NBC Defends Shiffrin Cover, Suggests Critics’ Sexism

NBC has offered a full defense of how it covered skier Mikaela Shiffrin’s shocking Olympics outburst, going so far as to suggest there’s sexism involved in criticism that he was cruel in his portrayal of his emotional response.

NBC cameras focused on Shiffrin for the majority of the time as she sat sadly on the course with her head bowed for more than 20 minutes. The network aired a raw interview where she fought back tears and said she questions everything she’s done for 15 years.

For the second consecutive Olympics, the emotional health of athletes performing on the biggest stage has become a topic of discussion. The experiences of gymnast Simone Biles and tennis player Naomi Osaka last summer were fresh on the minds of NBC critics, and the online feedback has been fierce.

As one response on Twitter said: “Show empathy.” NBC, said another, was “shaming” Shiffrin – “torturing” her. “The relentless hype machine”, wrote one reviewer, “has claimed another victim”.

No — NBC was doing its job, said Molly Solomon, executive producer of NBC’s Olympic coverage.

“We have an obligation at this time, as the broadcaster of the Olympics, to cover the moment,” Solomon said in an interview with The Associated Press on Wednesday night. “There is no script when there is a wipeout on the slopes or a fall in figure skating. We watch real people with real emotions in real time and we did everything we were supposed to do.

Shiffrin’s performance was huge news, she said – the Games’ biggest story so far.

“I’ve thought about that a lot, and if Joe Burrow or Matthew Stafford stays on the sidelines 22 minutes after the Super Bowl on Sunday, you can bet the cameras will stay on them,” Solomon said.

“It’s 2022 and we have a double standard in women’s sports coverage,” she said. “Women’s sports must be analyzed through the same prism as men’s sports. The most famous skier in the world has not finished her two best events. So we’re going to show her sitting on the hill and analyze what went wrong. You bet we are.

As much as fans like to rejoice in triumph, disappointment in sports — or any other endeavor — is often the most compelling story. “More people relate to grief than anything else,” ESPN’s Tony Kornheiser said on “Pardon the Interruption” Wednesday.

It was evident in an interview Shiffrin gave to NBC after she spun in her first Olympic race how much that weighed on her. She apologized to viewers: “I’m sorry this was the performance I did today,” she said.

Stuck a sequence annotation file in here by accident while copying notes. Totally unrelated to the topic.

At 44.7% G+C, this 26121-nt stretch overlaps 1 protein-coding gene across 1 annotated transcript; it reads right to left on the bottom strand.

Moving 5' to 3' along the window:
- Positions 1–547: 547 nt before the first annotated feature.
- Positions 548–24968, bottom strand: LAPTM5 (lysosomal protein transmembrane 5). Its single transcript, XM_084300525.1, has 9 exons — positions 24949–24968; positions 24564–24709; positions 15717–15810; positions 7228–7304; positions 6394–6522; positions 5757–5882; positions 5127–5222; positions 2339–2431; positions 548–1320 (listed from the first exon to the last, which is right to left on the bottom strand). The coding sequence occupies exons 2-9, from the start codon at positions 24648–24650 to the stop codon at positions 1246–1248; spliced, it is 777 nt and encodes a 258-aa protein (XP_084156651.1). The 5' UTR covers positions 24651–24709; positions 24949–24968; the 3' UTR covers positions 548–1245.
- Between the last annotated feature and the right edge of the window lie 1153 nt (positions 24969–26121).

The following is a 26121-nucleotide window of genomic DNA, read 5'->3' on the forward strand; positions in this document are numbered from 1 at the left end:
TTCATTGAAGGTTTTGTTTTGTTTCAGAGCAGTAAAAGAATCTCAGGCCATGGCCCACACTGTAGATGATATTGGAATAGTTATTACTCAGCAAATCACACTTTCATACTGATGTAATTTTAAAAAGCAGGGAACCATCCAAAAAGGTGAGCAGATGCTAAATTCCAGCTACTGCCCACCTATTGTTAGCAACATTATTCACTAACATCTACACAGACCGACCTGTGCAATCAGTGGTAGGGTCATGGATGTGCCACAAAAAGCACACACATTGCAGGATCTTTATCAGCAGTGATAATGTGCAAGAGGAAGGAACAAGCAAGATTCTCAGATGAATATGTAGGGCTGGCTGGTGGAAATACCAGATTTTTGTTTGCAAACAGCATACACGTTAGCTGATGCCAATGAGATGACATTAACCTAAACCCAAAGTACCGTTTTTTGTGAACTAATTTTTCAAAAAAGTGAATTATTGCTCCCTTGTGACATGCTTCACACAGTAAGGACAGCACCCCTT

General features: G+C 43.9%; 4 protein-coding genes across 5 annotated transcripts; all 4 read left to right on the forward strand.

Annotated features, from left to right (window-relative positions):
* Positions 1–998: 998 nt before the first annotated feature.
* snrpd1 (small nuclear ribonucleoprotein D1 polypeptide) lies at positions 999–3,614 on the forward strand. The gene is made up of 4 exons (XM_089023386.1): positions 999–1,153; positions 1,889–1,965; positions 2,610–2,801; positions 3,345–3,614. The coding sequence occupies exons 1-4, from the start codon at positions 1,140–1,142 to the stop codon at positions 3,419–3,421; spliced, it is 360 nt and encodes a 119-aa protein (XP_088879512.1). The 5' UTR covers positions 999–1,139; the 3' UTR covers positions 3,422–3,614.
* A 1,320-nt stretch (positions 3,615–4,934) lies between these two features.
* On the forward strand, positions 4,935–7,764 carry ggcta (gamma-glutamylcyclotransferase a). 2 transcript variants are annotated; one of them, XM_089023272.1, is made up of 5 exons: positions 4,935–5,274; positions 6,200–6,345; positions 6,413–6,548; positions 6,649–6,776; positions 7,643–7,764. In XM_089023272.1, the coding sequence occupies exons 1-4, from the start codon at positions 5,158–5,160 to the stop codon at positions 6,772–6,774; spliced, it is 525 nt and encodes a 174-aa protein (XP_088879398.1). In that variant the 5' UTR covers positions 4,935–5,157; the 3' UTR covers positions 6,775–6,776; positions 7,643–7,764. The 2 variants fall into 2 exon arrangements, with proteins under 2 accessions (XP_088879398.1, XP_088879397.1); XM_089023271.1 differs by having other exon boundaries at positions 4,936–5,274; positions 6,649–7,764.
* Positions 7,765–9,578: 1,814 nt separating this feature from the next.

Speaking with NBC’s Todd Lewis after Wednesday’s race, Shiffrin’s eyes filled with tears.

She guessed, she said, “the last 15 years, everything I thought I knew about my own skiing, slalom and racing methods.”

At the same time, critics questioned NBC’s role in pressuring Shiffrin, who was anointed as one of the presumed stars before the Games even started. In a segment that aired ahead of her second race, former ski racer and now NBC analyst Lindsey Vonn said, “This is a must-do situation for Mikaela. The stakes couldn’t be higher.

After the race, Vonn tweeted that she was “disgusted for Mikaela Shiffrin but that doesn’t take away from her storied career and what she can and will accomplish in the future.”

Biles, the star gymnast who emphasized mental health in athletics in Tokyo last year when she pulled out of several events, tweeted heart emojis directed at Shiffrin on Wednesday.

She also retweeted a comment by writer Charlotte Clymer, who said “shaming people just because they didn’t perform well at the Olympics seems like the opposite of why we supposedly have the Games. Olympics in the first place”.

NBC pointed out that Shiffrin was a world-class athlete enriched by sponsorship deals with her face sporting billboards.

If NBC was playing a waiting game, it wasn’t the only one.

“Let’s all remember that Mikaela Shiffrin is a professional athlete who has won 73 times and (a) three Olympic gold medals,” Solomon said. “She is one of the greatest alpine skiers of all time. She is 26 years old and incredibly accomplished. So, for all of us, of course, she will be one of the centerpieces of the Games. I think she would want that.


Follow Associated Press Media writer David Bauder on Twitter at http://twitter.com/dbauder

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